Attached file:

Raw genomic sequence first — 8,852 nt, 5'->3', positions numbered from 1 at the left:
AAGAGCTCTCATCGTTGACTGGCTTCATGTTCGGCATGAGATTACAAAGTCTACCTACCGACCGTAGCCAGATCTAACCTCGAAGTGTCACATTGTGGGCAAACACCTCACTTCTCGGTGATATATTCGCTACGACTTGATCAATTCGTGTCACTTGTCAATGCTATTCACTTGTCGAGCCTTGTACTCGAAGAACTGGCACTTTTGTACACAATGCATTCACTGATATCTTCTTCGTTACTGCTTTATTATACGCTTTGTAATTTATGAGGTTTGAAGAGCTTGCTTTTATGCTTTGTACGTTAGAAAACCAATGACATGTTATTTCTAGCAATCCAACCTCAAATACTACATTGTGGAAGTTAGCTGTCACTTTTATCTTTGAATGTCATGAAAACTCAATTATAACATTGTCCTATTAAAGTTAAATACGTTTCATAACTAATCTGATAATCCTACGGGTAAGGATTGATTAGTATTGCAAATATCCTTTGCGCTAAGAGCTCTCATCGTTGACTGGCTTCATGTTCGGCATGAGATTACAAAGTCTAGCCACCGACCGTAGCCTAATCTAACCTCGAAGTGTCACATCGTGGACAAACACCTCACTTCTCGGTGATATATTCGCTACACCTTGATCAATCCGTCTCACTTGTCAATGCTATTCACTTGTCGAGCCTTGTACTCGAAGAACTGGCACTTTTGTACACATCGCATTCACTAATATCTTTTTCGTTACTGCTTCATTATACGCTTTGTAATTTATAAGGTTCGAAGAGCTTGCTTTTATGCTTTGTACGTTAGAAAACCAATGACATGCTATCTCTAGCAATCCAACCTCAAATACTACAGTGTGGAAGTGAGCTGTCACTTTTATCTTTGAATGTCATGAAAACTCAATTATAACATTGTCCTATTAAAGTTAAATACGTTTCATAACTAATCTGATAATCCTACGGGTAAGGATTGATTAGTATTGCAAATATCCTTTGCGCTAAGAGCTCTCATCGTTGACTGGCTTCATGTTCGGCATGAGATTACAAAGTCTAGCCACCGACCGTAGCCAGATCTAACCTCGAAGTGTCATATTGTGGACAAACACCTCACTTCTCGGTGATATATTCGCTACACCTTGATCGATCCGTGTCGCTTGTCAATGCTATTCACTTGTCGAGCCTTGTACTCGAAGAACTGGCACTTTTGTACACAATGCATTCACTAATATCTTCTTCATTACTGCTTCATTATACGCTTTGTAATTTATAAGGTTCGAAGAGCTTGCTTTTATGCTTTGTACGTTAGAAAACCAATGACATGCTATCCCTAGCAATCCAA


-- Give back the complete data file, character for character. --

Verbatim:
Raw genomic sequence first — 8,852 nt, 5'->3', positions numbered from 1 at the left:
AAGAGCTCTCATCGTTGACTGGCTTCATGTTCGGCATGAGATTACAAAGTCTACCTACCGACCGTAGCCAGATCTAACCTCGAAGTGTCACATTGTGGGCAAACACCTCACTTCTCGGTGATATATTCGCTACGACTTGATCAATTCGTGTCACTTGTCAATGCTATTCACTTGTCGAGCCTTGTACTCGAAGAACTGGCACTTTTGTACACAATGCATTCACTGATATCTTCTTCGTTACTGCTTTATTATACGCTTTGTAATTTATGAGGTTTGAAGAGCTTGCTTTTATGCTTTGTACGTTAGAAAACCAATGACATGTTATTTCTAGCAATCCAACCTCAAATACTACATTGTGGAAGTTAGCTGTCACTTTTATCTTTGAATGTCATGAAAACTCAATTATAACATTGTCCTATTAAAGTTAAATACGTTTCATAACTAATCTGATAATCCTACGGGTAAGGATTGATTAGTATTGCAAATATCCTTTGCGCTAAGAGCTCTCATCGTTGACTGGCTTCATGTTCGGCATGAGATTACAAAGTCTAGCCACCGACCGTAGCCTAATCTAACCTCGAAGTGTCACATCGTGGACAAACACCTCACTTCTCGGTGATATATTCGCTACACCTTGATCAATCCGTCTCACTTGTCAATGCTATTCACTTGTCGAGCCTTGTACTCGAAGAACTGGCACTTTTGTACACATCGCATTCACTAATATCTTTTTCGTTACTGCTTCATTATACGCTTTGTAATTTATAAGGTTCGAAGAGCTTGCTTTTATGCTTTGTACGTTAGAAAACCAATGACATGCTATCTCTAGCAATCCAACCTCAAATACTACAGTGTGGAAGTGAGCTGTCACTTTTATCTTTGAATGTCATGAAAACTCAATTATAACATTGTCCTATTAAAGTTAAATACGTTTCATAACTAATCTGATAATCCTACGGGTAAGGATTGATTAGTATTGCAAATATCCTTTGCGCTAAGAGCTCTCATCGTTGACTGGCTTCATGTTCGGCATGAGATTACAAAGTCTAGCCACCGACCGTAGCCAGATCTAACCTCGAAGTGTCATATTGTGGACAAACACCTCACTTCTCGGTGATATATTCGCTACACCTTGATCGATCCGTGTCGCTTGTCAATGCTATTCACTTGTCGAGCCTTGTACTCGAAGAACTGGCACTTTTGTACACAATGCATTCACTAATATCTTCTTCATTACTGCTTCATTATACGCTTTGTAATTTATAAGGTTCGAAGAGCTTGCTTTTATGCTTTGTACGTTAGAAAACCAATGACATGCTATCCCTAGCAATCCAA